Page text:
I give a walkthrough of a bash script that installs all of the R packages required by an R program (e.g., Shiny app, R file, R markdown file). This is useful for speeding up the workflow of adding a new Shiny app to a server.
Why do we need a script?
As explained in Dean Attali’s excellent post on how to setup an RStudio and Shiny server, you can install an R package (for example ‘mypackage’) for everyone on a server at the command line with:1
Repeating this long command once or twice is fine, but if you have an app that requires several R packages such as:
then you want to automate the task of installing missing R packages.
The bash script
For the impatient among you, here is the entire script:
The one argument passed to the script is the location of the R file that
require(mypackage) commands (each on a separate line). The script will
determine whether or not each required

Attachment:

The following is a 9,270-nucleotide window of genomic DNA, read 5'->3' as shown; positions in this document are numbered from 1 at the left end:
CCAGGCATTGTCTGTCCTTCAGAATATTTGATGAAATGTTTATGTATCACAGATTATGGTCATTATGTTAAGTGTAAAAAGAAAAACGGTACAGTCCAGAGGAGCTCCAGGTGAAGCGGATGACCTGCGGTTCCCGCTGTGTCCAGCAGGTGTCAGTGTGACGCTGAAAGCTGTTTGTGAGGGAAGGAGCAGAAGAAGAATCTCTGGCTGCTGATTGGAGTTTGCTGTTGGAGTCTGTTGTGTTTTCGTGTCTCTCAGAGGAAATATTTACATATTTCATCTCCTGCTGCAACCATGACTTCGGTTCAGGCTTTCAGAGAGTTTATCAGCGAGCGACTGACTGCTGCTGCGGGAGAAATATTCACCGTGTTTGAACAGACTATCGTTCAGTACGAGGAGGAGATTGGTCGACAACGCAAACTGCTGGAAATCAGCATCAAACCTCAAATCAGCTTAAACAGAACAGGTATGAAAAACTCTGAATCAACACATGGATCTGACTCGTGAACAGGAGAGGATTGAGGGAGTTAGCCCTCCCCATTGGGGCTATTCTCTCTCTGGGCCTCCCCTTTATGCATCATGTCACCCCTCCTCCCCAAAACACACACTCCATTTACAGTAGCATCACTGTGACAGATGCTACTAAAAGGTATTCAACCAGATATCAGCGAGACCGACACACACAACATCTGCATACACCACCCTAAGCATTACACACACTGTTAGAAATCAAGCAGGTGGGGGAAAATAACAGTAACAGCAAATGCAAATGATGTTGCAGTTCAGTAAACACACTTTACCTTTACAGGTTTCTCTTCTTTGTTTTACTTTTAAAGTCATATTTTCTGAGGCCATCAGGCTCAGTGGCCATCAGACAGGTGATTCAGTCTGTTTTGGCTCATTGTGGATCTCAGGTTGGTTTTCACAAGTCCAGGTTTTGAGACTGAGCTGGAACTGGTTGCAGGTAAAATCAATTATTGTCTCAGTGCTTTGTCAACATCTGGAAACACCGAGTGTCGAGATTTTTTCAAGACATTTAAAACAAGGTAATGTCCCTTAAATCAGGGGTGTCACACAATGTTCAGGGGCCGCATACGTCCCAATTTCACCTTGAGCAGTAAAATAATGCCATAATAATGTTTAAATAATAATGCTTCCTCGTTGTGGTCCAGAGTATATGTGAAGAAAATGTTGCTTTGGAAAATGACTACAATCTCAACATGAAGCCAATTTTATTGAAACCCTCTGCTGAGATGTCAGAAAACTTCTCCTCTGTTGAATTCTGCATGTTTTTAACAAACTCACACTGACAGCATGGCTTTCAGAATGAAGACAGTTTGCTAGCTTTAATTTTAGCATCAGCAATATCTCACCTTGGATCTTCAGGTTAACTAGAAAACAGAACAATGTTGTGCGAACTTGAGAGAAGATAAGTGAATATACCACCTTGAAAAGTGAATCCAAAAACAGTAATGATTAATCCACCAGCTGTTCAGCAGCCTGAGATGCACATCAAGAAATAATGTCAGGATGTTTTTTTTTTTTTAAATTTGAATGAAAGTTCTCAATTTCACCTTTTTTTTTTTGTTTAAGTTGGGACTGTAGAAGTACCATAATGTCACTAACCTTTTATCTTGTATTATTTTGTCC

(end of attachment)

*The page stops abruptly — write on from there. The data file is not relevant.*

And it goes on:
package is installed, and if it is not, the package will be
installed from CRAN.
The first few lines simply check to make sure that a single argument
is provided. If not, a usage reminder is echoed and the script exits.
Otherwise, the argument is saved so that it is available in the
The next set of lines creates three temporary files in the ‘~/tmp’ directory (it must exist!) and sets a trap to delete them on exit.
The next two lines employ
grep to search the R file for
require commands, placing any lines containing the commands in the temporary
awk is used to extract the name of each package by looking
inside the parenthesis on each line of the
The end result is a
$TMP2 file that contains the name of an R
package on each line.
The real meat of the script is in the final
while loop. In each
iteration of the loop, a package name is extracted from
stored in the variable
$p. We will reuse the
$TMP3 file, so
we empty it with the
truncate command at the start of each loop.
Also inside the loop, the command
calls R to check to see if the package name is an element of the array
returned from the
installed.packages() command. The result is stored in
$TMP3. If the R command returns
 TRUE, then on to the
next package. Otherwise, the package is installed.
Note that I added the
-qargument to suppress printing of the startup message. ↩